China's Social Media: Same, Same, But Different



Thomas Crampton, Digital Influence, Ogilvy Public Relations Worldwide

Date and Time

March 16, 2011 12:00 PM - 1:15 PM


Open to the public.

No RSVP required


Philippines Conference Room

Much has been written lately about the Chinese government's efforts to control and censor the Internet. Internet censorship is an important issue, but it is not the top priority of the country's 420 million Internet users. Their top priority? Connecting with other Chinese online. The Internet has opened access to information for ordinary Chinese citizens in ways that were unimaginable just a few years ago. Coming from a world where information was pre-filtered by editors at state-run media, China's Internet is freewheeling by comparison. Rather than kill social media, controls imposed by the government have created a vibrant and unique social media domestic ecosystem.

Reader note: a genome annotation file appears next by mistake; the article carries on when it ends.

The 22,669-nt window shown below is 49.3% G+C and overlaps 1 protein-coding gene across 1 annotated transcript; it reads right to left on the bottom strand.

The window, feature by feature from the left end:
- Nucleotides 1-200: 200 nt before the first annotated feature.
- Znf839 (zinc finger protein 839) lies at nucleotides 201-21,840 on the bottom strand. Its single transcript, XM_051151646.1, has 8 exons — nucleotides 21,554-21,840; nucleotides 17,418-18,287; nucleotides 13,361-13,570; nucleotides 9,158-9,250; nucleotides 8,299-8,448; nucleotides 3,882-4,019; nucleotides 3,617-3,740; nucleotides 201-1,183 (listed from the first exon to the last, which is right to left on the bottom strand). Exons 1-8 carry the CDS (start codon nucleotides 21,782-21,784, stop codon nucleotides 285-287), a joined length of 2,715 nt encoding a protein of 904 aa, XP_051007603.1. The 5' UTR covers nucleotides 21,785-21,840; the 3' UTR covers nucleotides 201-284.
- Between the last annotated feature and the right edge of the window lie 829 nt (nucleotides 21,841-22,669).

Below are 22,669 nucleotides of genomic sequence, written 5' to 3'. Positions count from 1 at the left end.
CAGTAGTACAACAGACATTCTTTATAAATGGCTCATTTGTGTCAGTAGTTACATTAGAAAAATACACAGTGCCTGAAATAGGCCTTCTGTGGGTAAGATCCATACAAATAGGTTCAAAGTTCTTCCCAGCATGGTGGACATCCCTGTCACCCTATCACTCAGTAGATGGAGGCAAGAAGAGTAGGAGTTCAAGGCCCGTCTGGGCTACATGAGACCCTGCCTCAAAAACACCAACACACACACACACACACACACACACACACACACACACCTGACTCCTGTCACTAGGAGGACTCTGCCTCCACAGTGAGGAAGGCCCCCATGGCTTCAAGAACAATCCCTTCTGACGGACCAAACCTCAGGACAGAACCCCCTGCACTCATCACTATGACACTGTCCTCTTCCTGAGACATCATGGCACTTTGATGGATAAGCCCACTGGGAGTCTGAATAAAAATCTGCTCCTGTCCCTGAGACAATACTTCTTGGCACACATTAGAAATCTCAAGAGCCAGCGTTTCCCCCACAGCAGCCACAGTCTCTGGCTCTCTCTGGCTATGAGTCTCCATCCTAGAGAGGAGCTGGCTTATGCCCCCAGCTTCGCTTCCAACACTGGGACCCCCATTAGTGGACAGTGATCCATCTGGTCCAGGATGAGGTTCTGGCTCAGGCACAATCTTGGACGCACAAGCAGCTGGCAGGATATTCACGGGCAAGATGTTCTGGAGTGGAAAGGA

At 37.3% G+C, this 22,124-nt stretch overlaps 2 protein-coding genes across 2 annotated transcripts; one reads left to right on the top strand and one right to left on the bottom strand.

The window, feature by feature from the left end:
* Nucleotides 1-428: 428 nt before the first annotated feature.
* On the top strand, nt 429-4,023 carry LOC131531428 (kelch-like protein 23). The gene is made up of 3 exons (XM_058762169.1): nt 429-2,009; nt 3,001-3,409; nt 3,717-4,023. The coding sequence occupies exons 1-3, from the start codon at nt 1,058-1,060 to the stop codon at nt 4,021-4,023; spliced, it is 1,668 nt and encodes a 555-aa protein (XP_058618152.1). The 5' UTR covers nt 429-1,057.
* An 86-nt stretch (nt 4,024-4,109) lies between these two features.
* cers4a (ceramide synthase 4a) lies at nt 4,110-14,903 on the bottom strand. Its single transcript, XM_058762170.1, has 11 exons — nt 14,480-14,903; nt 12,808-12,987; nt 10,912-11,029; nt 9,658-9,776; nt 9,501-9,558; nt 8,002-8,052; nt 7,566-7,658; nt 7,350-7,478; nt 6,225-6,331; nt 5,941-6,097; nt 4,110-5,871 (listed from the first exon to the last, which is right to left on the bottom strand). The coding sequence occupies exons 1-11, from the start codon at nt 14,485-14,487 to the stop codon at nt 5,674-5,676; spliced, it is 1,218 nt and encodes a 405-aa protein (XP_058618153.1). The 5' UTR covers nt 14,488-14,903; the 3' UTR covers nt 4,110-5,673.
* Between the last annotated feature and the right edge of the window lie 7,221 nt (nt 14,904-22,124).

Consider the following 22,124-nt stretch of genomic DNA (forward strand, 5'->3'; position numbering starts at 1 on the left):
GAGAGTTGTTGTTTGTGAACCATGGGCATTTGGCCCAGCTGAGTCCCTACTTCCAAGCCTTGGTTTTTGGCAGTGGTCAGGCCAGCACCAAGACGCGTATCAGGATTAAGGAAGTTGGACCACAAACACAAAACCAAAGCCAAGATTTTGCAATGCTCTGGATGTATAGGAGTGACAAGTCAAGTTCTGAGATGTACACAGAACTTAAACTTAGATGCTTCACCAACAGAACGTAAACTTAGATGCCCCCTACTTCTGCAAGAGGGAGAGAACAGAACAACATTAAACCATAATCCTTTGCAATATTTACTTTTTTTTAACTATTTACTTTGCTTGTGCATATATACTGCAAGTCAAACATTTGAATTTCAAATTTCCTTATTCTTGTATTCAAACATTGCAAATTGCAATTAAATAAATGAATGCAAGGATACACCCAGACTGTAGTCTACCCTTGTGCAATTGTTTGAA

Thomas Crampton, who oversees social media strategy in the Asia-Pacific region for the marketing and communications company Ogilvy and Mather, will speak about what social media means to China and Asia. A former foreign correspondent for the New York Times and the International Herald Tribune, he previously looked at the region in terms of political, economic, and social issues. In his current role, he has been a participant of change as social media is affecting Asia's economics, politics, and society.


Daniel Sneider is the associate director for research at the Walter H. Shorenstein Asia-Pacific Research Center at Stanford University. Sneider was the former foreign affairs columnist of the San Jose Mercury News and had a long career as a foreign correspondent.

Media X is the partner of this seminar.




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Thomas Crampton
Daniel C. Sneider

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